At the touch of a button, the robots can produce customised end products, and with the right reconfiguration they could even build something entirely different. Contrast this to human teams requiring different specialisms to deliver customised solutions and significant retraining to switch between product type.
Additive manufacturing produces components on demand
In other markets the advent of additive manufacturing has made for the intriguing possibility of complete products or parts being replaced on demand.
Ocado have found they can build 50% of the parts they need for maintenance of their pick and pack robots with additive manufacturing.
Never mind micro-factories, these facilities can be located in the warehouses where they are needed, improving the speed of fixes and cutting down on carbon footprint as replacement parts shuttle between campuses.
Elsewhere, though, the applications additive manufacturing is promising for the electronics industry might seem somewhat niche:
"Researchers at ETH Zurich have used 3D printing to build an autonomous cat-like robot that’s capable of imitating the movements of real-life felines."
Still, such research projects are suggesting what may be possible in the future.
Reshoring is not always a success
However, attempts at reshoring have not always been successful. Although not an electronics manufacturing company, Adidas’s Speedfactory solution was rapidly closed down when it found automation in its European factories would be too complex and expensive to produce the amount and range of goods at a price the market would bear. Production went swiftly back to Asia without a fanfare.
Reshoring brings with it unique challenges
The dream of truly distributed manufacturing is to rework supply chains so everything can be fulfilled locally. As the UN sustainable consumption report remarks:
“small-scale, flexible networks will have a more local dimension, utilizing local materials and other resources, thereby offering environmental benefits and leading to more sustainable forms of production, i.e., energy efficient and resource-saving manufacturing system”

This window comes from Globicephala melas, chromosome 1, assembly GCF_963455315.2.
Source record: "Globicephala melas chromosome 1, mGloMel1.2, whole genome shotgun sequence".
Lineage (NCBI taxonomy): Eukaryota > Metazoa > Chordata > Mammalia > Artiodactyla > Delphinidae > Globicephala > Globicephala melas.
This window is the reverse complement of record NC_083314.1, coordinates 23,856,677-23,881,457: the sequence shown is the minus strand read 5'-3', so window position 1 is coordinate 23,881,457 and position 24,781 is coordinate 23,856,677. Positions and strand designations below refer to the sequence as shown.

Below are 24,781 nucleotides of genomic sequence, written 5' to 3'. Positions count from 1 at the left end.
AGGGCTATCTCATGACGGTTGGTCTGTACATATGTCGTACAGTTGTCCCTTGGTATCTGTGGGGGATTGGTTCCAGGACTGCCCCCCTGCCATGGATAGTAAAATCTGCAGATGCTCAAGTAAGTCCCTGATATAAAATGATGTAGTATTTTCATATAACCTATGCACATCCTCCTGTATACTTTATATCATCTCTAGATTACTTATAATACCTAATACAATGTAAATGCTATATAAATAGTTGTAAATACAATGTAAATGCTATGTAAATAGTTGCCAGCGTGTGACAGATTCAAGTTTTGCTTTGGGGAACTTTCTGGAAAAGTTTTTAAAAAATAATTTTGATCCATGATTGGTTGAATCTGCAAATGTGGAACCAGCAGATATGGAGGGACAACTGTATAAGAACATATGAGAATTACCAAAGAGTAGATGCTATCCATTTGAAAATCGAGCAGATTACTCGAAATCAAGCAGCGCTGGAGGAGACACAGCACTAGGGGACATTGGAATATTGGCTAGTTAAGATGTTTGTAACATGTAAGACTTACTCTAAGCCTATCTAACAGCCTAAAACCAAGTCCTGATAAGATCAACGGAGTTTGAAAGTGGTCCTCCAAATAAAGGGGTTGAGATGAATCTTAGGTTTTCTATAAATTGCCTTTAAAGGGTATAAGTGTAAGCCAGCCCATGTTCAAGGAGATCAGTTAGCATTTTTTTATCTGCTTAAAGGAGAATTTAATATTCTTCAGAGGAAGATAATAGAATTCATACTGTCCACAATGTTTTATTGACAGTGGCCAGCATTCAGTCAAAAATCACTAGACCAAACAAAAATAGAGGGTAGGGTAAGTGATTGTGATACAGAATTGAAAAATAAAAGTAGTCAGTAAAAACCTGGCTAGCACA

But is it feasible to imagine all our raw material needs could be fulfilled locally? After all, our reliance on rare metals depends on global supply channels to answer their needs.
Raw materials are finite
In many cases resources we currently depend on to build our products are finitite and in the medium to long term, we need to change our expectations and business models to address this. As the Royal Society of Chemists points out:
“The reserves of some rare earth minerals used in electronics, medical equipment and renewable energy could run out in less than 100 years.”=
Recycling and repair
Faced with these realities, e-waste recycling should be urgently exploited with regional centres extracting and reusing valuable elements that are currently ending in landfill.
Distributed manufacturing could also support entirely different business models, focusing on rebuilding with recycled materials or servicing products that are leased in more radical tech subscription models.
The industry must change
One thing is for sure, with global supplies of electronics raw materials dwindling and piles of e-waste growing, the industry has to change models of production and consumption for a sustainable future.
But there's no reason why this change shouldn't happen. As the thinker John Paul Gatto pointed out:
“mass-production economics have successfully altered public taste to believe it doesn’t make sense to repair something old when for the same price you can have something new.”
With a new distributed manufacturing ecosystem, supported by more innovative commercial thinking, the factory may not only 'come home' but have a whole new reason for being.